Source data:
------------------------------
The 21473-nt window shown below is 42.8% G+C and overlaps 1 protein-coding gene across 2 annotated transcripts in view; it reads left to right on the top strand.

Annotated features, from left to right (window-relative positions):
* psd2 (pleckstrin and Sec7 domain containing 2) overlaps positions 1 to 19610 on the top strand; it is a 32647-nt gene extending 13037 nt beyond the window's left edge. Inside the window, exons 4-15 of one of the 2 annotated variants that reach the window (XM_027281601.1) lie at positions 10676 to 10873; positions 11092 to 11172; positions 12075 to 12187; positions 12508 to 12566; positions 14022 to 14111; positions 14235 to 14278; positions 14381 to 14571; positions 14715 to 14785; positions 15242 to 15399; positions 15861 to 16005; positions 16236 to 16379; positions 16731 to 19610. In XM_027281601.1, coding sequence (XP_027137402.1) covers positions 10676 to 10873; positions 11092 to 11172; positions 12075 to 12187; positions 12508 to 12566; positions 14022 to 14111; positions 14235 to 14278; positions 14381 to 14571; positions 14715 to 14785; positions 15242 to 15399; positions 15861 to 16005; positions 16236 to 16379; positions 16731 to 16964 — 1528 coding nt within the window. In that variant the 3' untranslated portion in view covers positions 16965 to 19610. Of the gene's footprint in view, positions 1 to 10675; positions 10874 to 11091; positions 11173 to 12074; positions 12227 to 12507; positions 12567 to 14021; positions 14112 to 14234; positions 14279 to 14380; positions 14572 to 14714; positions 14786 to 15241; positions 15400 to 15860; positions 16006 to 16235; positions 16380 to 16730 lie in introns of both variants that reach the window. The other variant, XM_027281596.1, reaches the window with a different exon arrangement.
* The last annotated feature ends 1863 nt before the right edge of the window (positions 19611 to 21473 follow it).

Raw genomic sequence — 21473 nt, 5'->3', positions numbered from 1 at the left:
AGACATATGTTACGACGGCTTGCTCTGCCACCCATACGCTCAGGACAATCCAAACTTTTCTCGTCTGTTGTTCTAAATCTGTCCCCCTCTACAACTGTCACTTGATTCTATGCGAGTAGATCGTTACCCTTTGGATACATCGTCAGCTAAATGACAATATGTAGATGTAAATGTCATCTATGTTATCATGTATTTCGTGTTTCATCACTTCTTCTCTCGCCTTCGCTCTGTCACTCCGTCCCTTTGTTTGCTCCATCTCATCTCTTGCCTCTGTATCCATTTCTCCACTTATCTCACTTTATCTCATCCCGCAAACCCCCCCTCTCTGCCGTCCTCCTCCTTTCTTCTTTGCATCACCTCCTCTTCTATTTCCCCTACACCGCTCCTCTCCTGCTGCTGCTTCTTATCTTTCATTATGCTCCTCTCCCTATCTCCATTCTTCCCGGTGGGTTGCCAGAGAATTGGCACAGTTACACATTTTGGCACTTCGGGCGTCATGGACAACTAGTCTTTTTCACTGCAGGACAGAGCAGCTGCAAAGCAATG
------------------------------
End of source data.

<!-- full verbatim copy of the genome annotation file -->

The 21473-nt window shown below is 42.8% G+C and overlaps 1 protein-coding gene across 2 annotated transcripts in view; it reads left to right on the top strand.

Annotated features, from left to right (window-relative positions):
* psd2 (pleckstrin and Sec7 domain containing 2) overlaps positions 1 to 19610 on the top strand; it is a 32647-nt gene extending 13037 nt beyond the window's left edge. Inside the window, exons 4-15 of one of the 2 annotated variants that reach the window (XM_027281601.1) lie at positions 10676 to 10873; positions 11092 to 11172; positions 12075 to 12187; positions 12508 to 12566; positions 14022 to 14111; positions 14235 to 14278; positions 14381 to 14571; positions 14715 to 14785; positions 15242 to 15399; positions 15861 to 16005; positions 16236 to 16379; positions 16731 to 19610. In XM_027281601.1, coding sequence (XP_027137402.1) covers positions 10676 to 10873; positions 11092 to 11172; positions 12075 to 12187; positions 12508 to 12566; positions 14022 to 14111; positions 14235 to 14278; positions 14381 to 14571; positions 14715 to 14785; positions 15242 to 15399; positions 15861 to 16005; positions 16236 to 16379; positions 16731 to 16964 — 1528 coding nt within the window. In that variant the 3' untranslated portion in view covers positions 16965 to 19610. Of the gene's footprint in view, positions 1 to 10675; positions 10874 to 11091; positions 11173 to 12074; positions 12227 to 12507; positions 12567 to 14021; positions 14112 to 14234; positions 14279 to 14380; positions 14572 to 14714; positions 14786 to 15241; positions 15400 to 15860; positions 16006 to 16235; positions 16380 to 16730 lie in introns of both variants that reach the window. The other variant, XM_027281596.1, reaches the window with a different exon arrangement.
* The last annotated feature ends 1863 nt before the right edge of the window (positions 19611 to 21473 follow it).

Raw genomic sequence — 21473 nt, 5'->3', positions numbered from 1 at the left:
AGACATATGTTACGACGGCTTGCTCTGCCACCCATACGCTCAGGACAATCCAAACTTTTCTCGTCTGTTGTTCTAAATCTGTCCCCCTCTACAACTGTCACTTGATTCTATGCGAGTAGATCGTTACCCTTTGGATACATCGTCAGCTAAATGACAATATGTAGATGTAAATGTCATCTATGTTATCATGTATTTCGTGTTTCATCACTTCTTCTCTCGCCTTCGCTCTGTCACTCCGTCCCTTTGTTTGCTCCATCTCATCTCTTGCCTCTGTATCCATTTCTCCACTTATCTCACTTTATCTCATCCCGCAAACCCCCCCTCTCTGCCGTCCTCCTCCTTTCTTCTTTGCATCACCTCCTCTTCTATTTCCCCTACACCGCTCCTCTCCTGCTGCTGCTTCTTATCTTTCATTATGCTCCTCTCCCTATCTCCATTCTTCCCGGTGGGTTGCCAGAGAATTGGCACAGTTACACATTTTGGCACTTCGGGCGTCATGGACAACTAGTCTTTTTCACTGCAGGACAGAGCAGCTGCAAAGCAATG